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Online Retail News In Brief (12 July 2017)

By IMRG


In case you missed them, we’ve pulled together a few online retail news highlights from around the web this week.

Related Read: News - Prime Day Preparation

Here are some of the latest stories in online retail.

Amazon Runs a 30-hour Prime Day

In case you hadn’t heard, we thought it would be remiss to leave this one out. Amazon Prime Day ran from 6pm on Monday 10 July. The 30-hour discounting event was the third Prime Day — the event began in 2016 as a celebration of Amazon’s 20th anniversary.  

Amazon claims 37% of ecommerce spend, research claims

While we’re on the subject, research from Salmon suggests that 37% of global ecommerce spend is through Amazon. The research also suggests that:

  • 73% of consumers say they will increase their use of digital shopping channels in the future
  • 53% say they are more likely to buy through Amazon Prime than a retailer’s ecommerce store
  • 60% of consumers said if a retailer was more digitally innovative, they would be likely to spend more

Spending at four-year low — Visa

According to research by Visa, spending in June was the lowest since Q3 2013, and overall spending in Q2 fell 0.3%.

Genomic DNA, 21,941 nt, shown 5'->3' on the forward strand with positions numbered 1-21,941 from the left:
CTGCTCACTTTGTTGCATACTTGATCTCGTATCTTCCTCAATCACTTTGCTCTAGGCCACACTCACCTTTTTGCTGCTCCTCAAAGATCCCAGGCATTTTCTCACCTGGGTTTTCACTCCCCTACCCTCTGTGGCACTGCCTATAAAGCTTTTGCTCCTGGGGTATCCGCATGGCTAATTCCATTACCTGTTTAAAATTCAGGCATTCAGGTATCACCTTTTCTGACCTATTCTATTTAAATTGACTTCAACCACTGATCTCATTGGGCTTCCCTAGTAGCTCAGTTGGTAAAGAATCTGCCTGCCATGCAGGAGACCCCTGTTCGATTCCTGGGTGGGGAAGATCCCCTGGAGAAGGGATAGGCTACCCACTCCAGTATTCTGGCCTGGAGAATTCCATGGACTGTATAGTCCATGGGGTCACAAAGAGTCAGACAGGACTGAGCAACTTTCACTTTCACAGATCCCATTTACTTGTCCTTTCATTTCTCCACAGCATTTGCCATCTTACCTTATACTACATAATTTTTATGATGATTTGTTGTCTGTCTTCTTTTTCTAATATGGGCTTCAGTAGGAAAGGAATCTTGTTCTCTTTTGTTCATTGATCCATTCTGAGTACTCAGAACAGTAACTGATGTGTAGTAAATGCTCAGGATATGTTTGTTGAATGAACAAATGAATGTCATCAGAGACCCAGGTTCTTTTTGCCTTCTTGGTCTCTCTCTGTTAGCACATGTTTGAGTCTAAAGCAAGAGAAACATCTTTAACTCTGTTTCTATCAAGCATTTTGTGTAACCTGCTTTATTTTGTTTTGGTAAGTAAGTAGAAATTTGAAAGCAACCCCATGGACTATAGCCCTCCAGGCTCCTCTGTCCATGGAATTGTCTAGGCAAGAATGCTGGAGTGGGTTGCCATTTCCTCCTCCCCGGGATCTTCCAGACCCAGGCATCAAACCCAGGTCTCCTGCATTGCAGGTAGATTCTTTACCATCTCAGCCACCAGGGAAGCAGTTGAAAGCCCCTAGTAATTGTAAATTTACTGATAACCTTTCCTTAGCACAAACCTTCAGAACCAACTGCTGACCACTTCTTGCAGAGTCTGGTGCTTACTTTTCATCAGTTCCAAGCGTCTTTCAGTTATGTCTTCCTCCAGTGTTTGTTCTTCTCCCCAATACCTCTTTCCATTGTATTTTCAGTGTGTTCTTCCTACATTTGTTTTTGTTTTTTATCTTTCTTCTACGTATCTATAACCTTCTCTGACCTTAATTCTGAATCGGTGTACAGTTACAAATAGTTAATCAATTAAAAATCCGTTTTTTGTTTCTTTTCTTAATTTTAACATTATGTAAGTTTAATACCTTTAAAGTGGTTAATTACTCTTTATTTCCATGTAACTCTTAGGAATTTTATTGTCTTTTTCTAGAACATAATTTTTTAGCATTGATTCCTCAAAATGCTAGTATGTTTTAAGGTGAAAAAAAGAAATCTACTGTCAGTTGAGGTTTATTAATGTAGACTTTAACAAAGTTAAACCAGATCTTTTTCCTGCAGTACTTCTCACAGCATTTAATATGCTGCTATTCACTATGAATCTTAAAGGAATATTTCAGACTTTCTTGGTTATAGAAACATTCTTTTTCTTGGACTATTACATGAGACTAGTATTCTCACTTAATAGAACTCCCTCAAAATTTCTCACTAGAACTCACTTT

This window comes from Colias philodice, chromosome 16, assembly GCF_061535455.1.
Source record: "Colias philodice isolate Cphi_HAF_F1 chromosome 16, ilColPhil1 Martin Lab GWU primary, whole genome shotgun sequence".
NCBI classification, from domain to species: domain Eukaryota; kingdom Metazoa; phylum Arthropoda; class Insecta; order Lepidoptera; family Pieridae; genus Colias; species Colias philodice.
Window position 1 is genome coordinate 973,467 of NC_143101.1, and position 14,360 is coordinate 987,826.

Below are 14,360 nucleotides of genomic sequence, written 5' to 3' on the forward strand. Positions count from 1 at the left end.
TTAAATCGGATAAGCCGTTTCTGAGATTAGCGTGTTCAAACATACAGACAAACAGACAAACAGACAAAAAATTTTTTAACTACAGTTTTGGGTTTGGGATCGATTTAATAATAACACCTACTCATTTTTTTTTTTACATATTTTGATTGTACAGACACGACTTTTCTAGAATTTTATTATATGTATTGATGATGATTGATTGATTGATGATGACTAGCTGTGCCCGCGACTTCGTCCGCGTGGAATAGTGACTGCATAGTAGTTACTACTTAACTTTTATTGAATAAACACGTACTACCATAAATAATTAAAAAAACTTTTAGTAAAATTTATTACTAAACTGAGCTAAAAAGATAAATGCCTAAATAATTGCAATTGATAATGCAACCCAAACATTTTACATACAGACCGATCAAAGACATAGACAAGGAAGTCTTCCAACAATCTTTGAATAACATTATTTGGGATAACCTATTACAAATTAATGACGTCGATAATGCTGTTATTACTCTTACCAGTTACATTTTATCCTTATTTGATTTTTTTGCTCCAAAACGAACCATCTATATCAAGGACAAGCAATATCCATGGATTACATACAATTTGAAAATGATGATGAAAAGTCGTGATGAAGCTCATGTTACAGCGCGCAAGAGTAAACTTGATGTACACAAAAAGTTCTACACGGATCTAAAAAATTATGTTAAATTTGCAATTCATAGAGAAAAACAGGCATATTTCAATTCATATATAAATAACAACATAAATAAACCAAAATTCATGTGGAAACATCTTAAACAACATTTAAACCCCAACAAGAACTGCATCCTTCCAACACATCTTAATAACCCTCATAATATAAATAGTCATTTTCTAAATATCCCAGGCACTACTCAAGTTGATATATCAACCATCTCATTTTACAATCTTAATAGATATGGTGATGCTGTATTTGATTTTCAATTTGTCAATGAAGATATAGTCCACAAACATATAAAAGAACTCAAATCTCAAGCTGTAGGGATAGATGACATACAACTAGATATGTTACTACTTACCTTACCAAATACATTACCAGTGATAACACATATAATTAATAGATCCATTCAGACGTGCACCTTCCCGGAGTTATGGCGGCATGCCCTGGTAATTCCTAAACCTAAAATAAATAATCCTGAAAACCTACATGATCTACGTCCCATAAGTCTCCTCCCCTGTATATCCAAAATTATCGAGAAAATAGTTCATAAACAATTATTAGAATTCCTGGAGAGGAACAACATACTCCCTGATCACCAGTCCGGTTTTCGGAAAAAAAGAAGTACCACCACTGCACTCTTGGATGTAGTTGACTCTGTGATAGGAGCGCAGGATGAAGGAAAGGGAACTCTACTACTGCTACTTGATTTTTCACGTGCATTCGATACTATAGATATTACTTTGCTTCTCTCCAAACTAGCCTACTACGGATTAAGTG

• While “face-to-face” spend decreased 2.4% year-on-year, online retail grew 2.9%
  • Food and Drink spend grew 2%
  • Spend on household goods shrunk by 3.4%

Tesco introduces contactless loyalty card

Essential Retail announced that Tesco has started rolling out a contactless card for its Clubcard holders.

The redesigned card was developed with Thames Card Technology, and has been issued to several million customers.

Full English Brexit

The latest forecast on Brexit is perhaps the most alarming.

The Retail Bulletin has reported KMPG’s figures, which suggest that if there’s no Brexit deal, the cost of a family’s full English breakfast could increase by 12.8%.

The figure is based on WTO tariffs. KPMG notes that imported food and drink would be among the hardest hit.

Pink pound – Pride week and retail

At the end of last year, The Hufffington Post suggested that LGBT shoppers have a UK spending power of £6 bn.

Pride Week 2017 was last week, and many retailers and brands have thrown their support behind it. At the risk of sounding cynical, and acknowledging the question of whether brands should do more  or shouldn’t be involved, the event has clearly become a highly commercial opportunity. Just look at the list of sponsors for this year’s Pride in London.

Purple pound – Disabled customers want to spend

And on to another shopper-colour demographic.

The Retail Bulletin shared the ‘Help Me Spend my Money’ campaign by Purple. The initiative encourages retailers to make shopping more accessible for customers with disabilities.

“According to research from the Department of Work and Pensions, shopping, eating and drinking out rank in the top three most difficult experiences for disabled people based on accessibility. In addition, a study by the Extra Costs Commission found that 75% of disabled people and their families have left a shop because of poor customer service, and that UK businesses risk missing out on as much as £420 million a week through lost sales as a result.”

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